is an inflammation of the bronchi, causing them to over-secrete mucus, which in turn, causes coughing to get it up. Pneumonia and Tuberculosis Bacterial Infection of the lungs. Asthma is an allergic reaction that causes constriction of the bronchioles, thereby reducing the air passages, thus the amount of air that can get to the alveoli. Emphysema is a progressive loss of elasticity in the lungs due to rupture of some alveolar walls, coalescing of alveoli, and formation of scar tissue.

23 Lung Cancer Cigarette smoking is a major cause of lung damage.
More than 4,000 substances found in cigarette smoke: nicotine and carbon monoxide are the most common Nicotine: Believed responsible for the addictive properties of cigarettes, causes the release of epinephrine, a hormone secreted by the body. This in turn produces an increase in blood pressure and heart rate. Carbon monoxide: Prevents the blood from carrying the full amount of oxygen, and over time this can be extremely harmful.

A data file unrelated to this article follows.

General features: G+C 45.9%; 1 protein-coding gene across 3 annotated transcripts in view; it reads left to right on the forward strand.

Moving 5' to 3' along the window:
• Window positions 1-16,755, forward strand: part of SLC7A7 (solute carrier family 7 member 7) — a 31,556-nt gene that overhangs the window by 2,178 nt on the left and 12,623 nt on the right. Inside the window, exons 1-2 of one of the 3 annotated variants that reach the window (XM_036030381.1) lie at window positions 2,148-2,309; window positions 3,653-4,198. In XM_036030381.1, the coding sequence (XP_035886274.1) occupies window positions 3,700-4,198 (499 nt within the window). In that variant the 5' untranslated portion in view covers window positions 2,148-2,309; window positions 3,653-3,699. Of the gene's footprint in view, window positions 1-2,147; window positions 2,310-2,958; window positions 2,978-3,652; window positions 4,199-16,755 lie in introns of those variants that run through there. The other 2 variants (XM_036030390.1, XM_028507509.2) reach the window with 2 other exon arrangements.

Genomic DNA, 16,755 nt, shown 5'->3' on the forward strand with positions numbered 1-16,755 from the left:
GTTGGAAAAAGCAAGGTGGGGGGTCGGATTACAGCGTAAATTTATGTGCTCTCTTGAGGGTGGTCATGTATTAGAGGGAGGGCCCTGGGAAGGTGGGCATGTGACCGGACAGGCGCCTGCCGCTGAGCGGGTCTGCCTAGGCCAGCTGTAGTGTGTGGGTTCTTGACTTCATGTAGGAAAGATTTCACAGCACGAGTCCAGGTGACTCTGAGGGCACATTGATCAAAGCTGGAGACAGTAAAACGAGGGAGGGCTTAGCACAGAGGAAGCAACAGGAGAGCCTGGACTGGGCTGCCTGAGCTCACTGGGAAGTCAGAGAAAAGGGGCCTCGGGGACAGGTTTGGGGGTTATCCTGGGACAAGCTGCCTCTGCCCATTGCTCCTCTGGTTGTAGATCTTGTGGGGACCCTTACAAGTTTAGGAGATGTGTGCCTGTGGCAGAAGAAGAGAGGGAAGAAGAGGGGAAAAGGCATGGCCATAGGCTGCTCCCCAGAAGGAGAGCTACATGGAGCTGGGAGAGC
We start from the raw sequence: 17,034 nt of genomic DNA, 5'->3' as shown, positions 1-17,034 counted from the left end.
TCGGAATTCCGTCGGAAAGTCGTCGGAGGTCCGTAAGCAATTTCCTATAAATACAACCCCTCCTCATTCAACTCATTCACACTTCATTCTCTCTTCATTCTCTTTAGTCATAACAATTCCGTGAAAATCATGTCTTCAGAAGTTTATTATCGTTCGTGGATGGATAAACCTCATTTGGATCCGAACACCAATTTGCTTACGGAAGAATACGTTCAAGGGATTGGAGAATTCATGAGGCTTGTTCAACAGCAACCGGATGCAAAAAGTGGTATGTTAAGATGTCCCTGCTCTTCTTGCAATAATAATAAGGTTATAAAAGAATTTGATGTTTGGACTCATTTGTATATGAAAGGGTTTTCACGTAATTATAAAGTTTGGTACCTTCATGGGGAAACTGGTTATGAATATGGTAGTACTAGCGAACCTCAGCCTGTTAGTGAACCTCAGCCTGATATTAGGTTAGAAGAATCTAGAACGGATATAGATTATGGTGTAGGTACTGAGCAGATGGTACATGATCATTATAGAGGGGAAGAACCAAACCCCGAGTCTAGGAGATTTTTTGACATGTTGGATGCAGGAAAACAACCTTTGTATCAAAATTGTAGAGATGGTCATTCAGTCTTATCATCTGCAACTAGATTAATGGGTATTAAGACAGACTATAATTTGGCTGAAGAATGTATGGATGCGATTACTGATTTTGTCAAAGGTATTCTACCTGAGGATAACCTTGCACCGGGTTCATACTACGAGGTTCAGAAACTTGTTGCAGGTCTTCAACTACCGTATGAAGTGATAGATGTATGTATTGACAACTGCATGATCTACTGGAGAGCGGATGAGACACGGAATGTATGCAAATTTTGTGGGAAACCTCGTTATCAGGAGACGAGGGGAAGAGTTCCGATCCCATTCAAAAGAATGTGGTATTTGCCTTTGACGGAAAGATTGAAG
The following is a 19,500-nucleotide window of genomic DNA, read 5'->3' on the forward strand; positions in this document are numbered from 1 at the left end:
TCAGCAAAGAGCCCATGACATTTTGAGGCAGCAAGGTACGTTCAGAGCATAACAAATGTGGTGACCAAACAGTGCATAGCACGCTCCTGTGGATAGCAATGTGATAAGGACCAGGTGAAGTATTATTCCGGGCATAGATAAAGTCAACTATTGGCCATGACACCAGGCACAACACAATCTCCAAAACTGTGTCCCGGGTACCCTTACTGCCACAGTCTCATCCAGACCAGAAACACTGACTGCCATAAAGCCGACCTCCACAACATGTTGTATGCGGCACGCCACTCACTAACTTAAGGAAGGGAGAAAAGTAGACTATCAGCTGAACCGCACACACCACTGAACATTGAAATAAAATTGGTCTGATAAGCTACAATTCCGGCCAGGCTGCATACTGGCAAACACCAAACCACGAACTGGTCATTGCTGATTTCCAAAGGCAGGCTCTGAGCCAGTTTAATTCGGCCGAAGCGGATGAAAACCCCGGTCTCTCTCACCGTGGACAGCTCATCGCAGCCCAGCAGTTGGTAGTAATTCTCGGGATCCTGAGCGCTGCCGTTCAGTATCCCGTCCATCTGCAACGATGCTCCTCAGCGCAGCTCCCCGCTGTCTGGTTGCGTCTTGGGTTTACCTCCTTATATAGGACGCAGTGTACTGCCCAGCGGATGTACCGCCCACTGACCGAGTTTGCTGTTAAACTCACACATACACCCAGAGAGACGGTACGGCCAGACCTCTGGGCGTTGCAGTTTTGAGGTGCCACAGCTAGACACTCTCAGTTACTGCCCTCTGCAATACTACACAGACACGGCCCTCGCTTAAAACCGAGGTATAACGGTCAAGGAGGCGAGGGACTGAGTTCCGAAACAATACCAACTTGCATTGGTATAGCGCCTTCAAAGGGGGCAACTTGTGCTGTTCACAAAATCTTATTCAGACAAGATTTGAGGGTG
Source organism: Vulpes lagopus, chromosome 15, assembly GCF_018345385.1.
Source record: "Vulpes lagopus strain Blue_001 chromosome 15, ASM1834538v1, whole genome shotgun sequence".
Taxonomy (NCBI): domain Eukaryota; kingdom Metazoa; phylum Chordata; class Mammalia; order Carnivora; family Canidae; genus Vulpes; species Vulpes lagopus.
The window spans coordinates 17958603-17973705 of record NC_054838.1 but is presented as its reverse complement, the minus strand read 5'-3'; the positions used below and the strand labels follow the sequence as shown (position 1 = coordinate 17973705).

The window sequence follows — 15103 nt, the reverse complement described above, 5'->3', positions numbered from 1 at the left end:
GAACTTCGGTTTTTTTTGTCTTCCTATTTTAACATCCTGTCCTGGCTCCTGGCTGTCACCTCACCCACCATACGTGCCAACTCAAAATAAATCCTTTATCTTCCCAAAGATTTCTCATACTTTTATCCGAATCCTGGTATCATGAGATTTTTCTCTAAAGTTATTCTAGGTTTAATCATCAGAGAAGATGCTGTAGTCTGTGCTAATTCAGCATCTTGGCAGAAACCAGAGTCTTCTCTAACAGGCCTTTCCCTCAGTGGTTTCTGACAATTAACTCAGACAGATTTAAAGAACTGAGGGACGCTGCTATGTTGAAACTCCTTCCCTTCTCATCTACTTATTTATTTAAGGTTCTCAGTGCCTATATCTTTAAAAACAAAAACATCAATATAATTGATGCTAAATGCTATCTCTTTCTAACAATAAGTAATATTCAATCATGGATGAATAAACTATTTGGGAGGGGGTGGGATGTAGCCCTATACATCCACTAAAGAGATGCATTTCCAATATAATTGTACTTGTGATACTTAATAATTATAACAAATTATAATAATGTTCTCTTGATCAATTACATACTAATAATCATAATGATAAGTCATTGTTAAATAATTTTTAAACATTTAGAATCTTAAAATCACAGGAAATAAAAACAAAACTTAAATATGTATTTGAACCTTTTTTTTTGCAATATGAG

24 Lung Cancer Cigarette smoking damages:
the lungs, bronchi, blood vessels, heart and other organs and tissues. coughing, breathing problems, respiratory infections, pneumonia, stroke, hardening of the arteries ( arteriosclerosis), stomach and intestinal ulcers, and cancer of the mouth, throat, esophagus, kidneys, bladder and pancreas. Smoking during pregnancy increases the risk of miscarriage and fetal death. Even secondhand smoke has been reported to increase the risk of respiratory and middle ear infections in children and has been related to deaths due to lung cancer and heart disease.

25 Answer the Following… What happens to the diaphragm during inhalation and exhalation? Describe the pathway air will travel through the respiratory system. How does the circulatory and respiratory system work together to make sure your body gets oxygen and gets rid of carbon dioxide?